The history of country's name - aboriginal roots
The name “Canada” likely comes from the Huron-Iroquois word “Kanata,” meaning “village” or “settlement.” In 1535, two Aboriginal youths told French explorer Jacques Cartier about the route to Kanata; they were actually referring to the village of Stadacona, the site of the present-day City of Québec. For lack of another name, Cartier used the word “Canada” to describe not only the village but the entire area controlled by its chief, Donnacona.
By 1616, although the entire region was known as New France, the area along the great river of Canada and the Gulf of St. Lawrence was still called Canada. Soon explorers and fur traders opened up territory to the west and to the south, and the area known as Canada grew. The first use of Canada as an official name came in 1791 when the Province of Quebec was divided into the colonies of Upper Canada and Lower Canada. In 1841, the two colonies were united under one name, the Province of Canada.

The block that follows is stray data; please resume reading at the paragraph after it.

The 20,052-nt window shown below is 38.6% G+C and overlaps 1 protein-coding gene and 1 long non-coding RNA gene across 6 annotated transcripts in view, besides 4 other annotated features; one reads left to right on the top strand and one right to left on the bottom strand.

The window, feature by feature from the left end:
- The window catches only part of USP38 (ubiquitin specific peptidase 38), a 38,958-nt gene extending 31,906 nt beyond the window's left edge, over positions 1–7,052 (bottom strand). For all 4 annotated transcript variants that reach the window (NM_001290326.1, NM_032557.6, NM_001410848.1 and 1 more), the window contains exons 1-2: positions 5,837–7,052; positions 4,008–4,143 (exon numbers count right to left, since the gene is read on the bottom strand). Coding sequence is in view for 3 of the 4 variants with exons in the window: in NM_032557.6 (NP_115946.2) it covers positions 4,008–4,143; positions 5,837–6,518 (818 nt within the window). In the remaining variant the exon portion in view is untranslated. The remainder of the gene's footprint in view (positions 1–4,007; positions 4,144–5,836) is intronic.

Canada’s original inhabitants
Centuries before Europeans began to settle in North America, explorers who came here found thriving First Nations and Inuit societies with their own beliefs, a way of life and rich history.
When the first European explorers came to Canada they found all regions occupied by native peoples they called “Indians,” thinking they had reached the East Indies. The native people lived off the land, some by hunting and gathering, others by raising crops.
The Huron-Wendat of the Great Lakes Region, like the Iroquois, were farmers and hunters. The Cree and Dene of the Northwest were hunter-gatherers. The Sioux were nomadic, following the bison (buffalo) herd. The Inuit lived off Arctic wildlife. West Coast natives preserved fish by drying and smoking. Warfare was common among Aboriginal groups as they competed for land, resources, and prestige.
The arrival of European traders, missionaries, soldiers, and colonists changed the native way of life forever. Large numbers of Aboriginals died of European diseases to which they lacked immunity. However, Aboriginals and Europeans formed strong economic, religious and military bonds in the first 200 years of coexistence which laid the foundations of Canada.
The indigenous population at the time of the first European settlements is estimated to have been between 200,000 and two million. As a consequence of European colonization, the population of Canada's indigenous peoples declined by forty to eighty percent, and several First Nations, such as the Beothuk, disappeared.